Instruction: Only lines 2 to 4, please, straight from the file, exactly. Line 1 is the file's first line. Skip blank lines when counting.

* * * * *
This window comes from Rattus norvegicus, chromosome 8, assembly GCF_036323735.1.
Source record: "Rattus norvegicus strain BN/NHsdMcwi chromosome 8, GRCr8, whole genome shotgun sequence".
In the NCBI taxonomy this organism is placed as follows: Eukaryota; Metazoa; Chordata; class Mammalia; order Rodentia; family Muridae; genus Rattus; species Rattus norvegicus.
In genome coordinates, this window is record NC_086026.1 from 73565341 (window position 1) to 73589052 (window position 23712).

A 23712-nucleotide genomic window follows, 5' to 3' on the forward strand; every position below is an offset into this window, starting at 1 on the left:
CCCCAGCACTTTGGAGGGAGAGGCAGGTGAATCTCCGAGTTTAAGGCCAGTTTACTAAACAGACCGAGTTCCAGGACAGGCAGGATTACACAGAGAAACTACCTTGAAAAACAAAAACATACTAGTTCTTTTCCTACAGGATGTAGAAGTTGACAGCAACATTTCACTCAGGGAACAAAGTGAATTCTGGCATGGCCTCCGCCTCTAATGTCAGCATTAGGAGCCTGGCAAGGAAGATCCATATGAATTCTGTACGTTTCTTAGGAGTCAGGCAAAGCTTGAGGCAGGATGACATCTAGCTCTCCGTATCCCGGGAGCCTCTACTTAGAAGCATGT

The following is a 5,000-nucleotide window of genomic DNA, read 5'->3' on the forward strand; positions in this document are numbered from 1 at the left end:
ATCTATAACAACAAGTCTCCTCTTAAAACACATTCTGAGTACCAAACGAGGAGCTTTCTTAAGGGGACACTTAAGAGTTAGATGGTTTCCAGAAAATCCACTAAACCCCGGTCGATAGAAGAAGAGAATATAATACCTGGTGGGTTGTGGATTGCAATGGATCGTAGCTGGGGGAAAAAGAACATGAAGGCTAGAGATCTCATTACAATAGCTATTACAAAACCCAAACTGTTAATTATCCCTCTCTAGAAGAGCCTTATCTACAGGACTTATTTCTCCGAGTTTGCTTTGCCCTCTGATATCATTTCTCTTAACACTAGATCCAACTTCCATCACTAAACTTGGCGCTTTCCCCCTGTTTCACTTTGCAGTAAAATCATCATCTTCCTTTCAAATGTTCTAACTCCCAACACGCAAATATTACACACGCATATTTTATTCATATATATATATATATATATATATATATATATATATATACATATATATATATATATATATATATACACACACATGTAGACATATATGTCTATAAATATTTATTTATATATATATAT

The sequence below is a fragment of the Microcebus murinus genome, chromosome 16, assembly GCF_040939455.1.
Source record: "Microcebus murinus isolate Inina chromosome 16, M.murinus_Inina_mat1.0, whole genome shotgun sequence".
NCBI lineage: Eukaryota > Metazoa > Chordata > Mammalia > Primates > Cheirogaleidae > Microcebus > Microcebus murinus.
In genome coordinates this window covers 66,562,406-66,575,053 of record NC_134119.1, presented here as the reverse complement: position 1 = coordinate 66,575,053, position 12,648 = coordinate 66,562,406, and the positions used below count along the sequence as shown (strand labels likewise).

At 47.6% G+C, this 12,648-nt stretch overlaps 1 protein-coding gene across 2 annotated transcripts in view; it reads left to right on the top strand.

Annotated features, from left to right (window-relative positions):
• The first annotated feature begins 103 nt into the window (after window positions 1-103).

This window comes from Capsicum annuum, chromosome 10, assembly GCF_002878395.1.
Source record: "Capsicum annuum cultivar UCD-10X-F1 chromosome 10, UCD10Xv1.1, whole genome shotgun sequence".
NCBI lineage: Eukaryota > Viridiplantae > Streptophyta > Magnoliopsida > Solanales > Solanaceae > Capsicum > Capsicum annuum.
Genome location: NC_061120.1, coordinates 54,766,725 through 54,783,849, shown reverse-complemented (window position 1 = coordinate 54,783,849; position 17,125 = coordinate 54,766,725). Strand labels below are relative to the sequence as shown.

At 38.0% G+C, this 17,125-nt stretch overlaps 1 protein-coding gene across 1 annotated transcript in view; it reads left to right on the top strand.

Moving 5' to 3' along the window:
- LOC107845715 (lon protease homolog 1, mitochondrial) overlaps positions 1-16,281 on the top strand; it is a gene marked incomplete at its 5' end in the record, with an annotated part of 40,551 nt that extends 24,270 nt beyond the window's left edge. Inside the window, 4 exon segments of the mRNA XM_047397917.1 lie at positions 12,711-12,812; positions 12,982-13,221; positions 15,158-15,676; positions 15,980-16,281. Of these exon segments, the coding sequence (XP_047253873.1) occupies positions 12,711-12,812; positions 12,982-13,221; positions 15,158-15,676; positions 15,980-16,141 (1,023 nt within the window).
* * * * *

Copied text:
Source record: "Rattus norvegicus strain BN/NHsdMcwi chromosome 8, GRCr8, whole genome shotgun sequence".
In the NCBI taxonomy this organism is placed as follows: Eukaryota; Metazoa; Chordata; class Mammalia; order Rodentia; family Muridae; genus Rattus; species Rattus norvegicus.
In genome coordinates, this window is record NC_086026.1 from 73565341 (window position 1) to 73589052 (window position 23712).